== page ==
(The full text of the quoted Microsoft "Halloween" memo can be found here.)
Note that the statement from Microsoft about the ineffectiveness of, "Messaging that discusses possible Linux patent violations, pings the OSS development process for lacking accountability," etc., was written long before the SCO comedy/drama hit the airwaves.
I'm going to keep using Linux, thank you
I almost called this commentary As the FUD Turns in honor of the endless CBS soap opera, As the World Turns, because FUD has been going on since Linux first started getting popular, and is likely to increase in both quantity and shrillness as Linux gets even more popular in coming years.
I expect Microsoft and all the people who make a living writing SQL server calls and Active-X bits and using other Microsoft-only programming and server tools to fight against Linux and other Free and Open Source software. It's a natural reaction to competition. I expect them to lobby against government use of this new style of software development, and to try to retain their cushy contracts.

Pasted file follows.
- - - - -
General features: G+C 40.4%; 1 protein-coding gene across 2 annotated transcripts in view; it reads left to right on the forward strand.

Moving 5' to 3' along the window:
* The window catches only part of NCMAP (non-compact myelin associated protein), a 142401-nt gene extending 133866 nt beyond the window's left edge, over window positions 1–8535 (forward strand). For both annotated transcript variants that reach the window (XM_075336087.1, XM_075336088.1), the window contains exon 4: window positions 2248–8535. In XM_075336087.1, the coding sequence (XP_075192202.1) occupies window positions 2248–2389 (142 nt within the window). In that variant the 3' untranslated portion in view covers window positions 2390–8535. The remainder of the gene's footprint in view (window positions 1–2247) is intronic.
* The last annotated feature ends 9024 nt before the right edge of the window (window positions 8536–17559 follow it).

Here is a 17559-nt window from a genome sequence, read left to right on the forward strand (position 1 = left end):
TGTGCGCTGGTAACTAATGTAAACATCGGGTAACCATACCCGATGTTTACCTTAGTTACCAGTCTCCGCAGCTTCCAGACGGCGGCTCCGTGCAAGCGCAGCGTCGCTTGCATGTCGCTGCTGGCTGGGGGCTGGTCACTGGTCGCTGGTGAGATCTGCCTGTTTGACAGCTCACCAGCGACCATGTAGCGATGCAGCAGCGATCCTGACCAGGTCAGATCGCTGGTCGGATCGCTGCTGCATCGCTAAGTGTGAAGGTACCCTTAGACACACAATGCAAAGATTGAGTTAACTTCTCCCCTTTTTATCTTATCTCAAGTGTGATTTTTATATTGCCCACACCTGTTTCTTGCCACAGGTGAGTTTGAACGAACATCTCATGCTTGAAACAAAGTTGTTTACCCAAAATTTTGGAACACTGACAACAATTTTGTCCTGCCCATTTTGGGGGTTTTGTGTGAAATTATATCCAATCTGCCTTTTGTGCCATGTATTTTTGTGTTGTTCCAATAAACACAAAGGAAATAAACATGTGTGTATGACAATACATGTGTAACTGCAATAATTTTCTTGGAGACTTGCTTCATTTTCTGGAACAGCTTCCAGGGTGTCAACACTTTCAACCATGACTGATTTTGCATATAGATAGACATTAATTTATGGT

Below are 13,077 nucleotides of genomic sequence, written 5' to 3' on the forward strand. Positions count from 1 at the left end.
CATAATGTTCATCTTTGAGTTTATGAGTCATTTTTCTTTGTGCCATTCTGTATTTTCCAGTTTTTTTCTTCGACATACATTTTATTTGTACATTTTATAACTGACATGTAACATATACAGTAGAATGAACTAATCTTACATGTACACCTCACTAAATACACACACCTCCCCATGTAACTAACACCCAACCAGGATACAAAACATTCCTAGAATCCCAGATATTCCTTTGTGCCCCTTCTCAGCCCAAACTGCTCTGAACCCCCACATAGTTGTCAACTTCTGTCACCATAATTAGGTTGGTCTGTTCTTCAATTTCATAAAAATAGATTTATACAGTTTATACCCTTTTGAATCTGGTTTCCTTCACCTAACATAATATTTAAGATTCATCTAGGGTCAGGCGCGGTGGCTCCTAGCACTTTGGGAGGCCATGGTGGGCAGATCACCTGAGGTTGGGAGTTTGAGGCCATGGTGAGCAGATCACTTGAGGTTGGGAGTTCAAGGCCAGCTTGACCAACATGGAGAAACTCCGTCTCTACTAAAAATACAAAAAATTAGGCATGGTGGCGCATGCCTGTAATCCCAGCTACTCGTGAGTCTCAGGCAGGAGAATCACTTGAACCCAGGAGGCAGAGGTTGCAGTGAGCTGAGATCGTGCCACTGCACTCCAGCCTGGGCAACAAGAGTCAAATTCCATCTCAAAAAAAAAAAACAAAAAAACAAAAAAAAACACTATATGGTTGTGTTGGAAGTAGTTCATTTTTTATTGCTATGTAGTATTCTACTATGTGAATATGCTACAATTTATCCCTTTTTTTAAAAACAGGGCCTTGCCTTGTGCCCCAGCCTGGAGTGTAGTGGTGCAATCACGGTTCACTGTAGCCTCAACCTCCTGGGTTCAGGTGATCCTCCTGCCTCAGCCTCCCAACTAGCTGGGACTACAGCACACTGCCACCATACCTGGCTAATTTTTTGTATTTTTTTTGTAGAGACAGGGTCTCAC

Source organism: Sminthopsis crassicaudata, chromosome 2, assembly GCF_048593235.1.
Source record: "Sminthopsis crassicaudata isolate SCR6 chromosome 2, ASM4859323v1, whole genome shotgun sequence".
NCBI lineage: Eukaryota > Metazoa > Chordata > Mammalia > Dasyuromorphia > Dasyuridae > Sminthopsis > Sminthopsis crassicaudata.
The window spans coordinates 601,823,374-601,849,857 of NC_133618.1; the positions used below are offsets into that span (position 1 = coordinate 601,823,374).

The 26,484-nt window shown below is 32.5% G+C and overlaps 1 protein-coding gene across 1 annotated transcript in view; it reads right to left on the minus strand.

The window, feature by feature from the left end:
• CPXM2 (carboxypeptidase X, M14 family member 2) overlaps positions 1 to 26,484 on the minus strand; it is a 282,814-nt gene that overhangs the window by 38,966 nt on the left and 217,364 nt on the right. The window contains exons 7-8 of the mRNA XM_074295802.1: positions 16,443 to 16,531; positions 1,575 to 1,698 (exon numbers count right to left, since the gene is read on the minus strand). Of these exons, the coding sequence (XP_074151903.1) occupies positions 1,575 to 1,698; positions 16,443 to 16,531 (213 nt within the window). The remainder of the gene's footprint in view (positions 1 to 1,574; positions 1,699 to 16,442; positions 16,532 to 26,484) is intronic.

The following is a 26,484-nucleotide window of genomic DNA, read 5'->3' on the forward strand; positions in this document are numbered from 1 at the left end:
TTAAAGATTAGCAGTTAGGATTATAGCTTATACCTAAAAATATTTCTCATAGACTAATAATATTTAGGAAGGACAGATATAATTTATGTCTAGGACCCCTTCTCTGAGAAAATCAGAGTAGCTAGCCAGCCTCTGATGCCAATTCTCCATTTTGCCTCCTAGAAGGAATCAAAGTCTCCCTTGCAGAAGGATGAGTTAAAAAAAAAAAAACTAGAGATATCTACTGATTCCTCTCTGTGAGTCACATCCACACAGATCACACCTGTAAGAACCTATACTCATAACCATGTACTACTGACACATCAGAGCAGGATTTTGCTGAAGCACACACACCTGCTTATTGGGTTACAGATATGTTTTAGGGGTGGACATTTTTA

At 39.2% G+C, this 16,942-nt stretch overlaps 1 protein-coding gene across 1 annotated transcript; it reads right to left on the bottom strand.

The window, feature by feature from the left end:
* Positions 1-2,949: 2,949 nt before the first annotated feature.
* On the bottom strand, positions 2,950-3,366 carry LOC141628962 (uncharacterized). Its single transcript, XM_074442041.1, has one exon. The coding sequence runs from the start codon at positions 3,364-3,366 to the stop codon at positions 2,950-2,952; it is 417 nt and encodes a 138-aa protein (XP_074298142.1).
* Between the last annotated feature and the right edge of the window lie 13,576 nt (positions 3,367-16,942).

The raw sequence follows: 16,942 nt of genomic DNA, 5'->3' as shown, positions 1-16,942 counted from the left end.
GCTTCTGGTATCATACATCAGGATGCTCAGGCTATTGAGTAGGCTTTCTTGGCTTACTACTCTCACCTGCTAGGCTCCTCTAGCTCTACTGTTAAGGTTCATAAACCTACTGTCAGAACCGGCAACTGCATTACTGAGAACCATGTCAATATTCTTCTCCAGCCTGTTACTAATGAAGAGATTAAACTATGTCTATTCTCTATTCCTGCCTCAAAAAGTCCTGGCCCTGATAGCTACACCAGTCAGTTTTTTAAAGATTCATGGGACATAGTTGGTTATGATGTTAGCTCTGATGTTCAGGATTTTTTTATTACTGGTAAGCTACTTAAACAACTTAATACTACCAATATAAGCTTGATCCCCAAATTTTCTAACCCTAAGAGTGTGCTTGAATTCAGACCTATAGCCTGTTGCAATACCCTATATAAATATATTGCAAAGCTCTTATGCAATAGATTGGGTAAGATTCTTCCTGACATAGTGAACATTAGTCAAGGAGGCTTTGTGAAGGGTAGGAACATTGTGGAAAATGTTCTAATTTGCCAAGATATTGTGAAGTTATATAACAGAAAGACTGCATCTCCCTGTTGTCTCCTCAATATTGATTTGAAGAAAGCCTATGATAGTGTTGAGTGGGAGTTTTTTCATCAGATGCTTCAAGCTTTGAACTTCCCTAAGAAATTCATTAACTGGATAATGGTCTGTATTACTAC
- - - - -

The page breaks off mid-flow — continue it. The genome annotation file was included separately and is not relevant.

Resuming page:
Do you think the petroleum industry, internal combustion engine makers, and gas stations operators would all go quietly into the night if, tomorrow, workable room-temperature fusion power plants small enough to fit in cars suddenly hit the market?
Have you studied enough history to have encountered the many laws that restricted early automobiles, including the ones in several jurisdictions that (I am not making this up) required a man with a red flag to walk in front of every car to alert people to the oncoming danger?
The horse and buggy industry was strong and had plenty of friends in high places when automobile production began. And it fought against those smelly, noisy, horse-scaring contraptions with lobbying, campaign contributions, and plenty of what we now call FUD.
Note that you don't see a lot of horses being used as day-to-day transportation in American cities today. Also note that, FUD aside, you see more and more Linux being used by more and more companies, government agencies, and individuals every month, and more serious media attention being paid to Linux now than ever before.
Linux is here to stay. FUD won't make it go away.
(You may want to chant this a few times at your next LUG meeting.)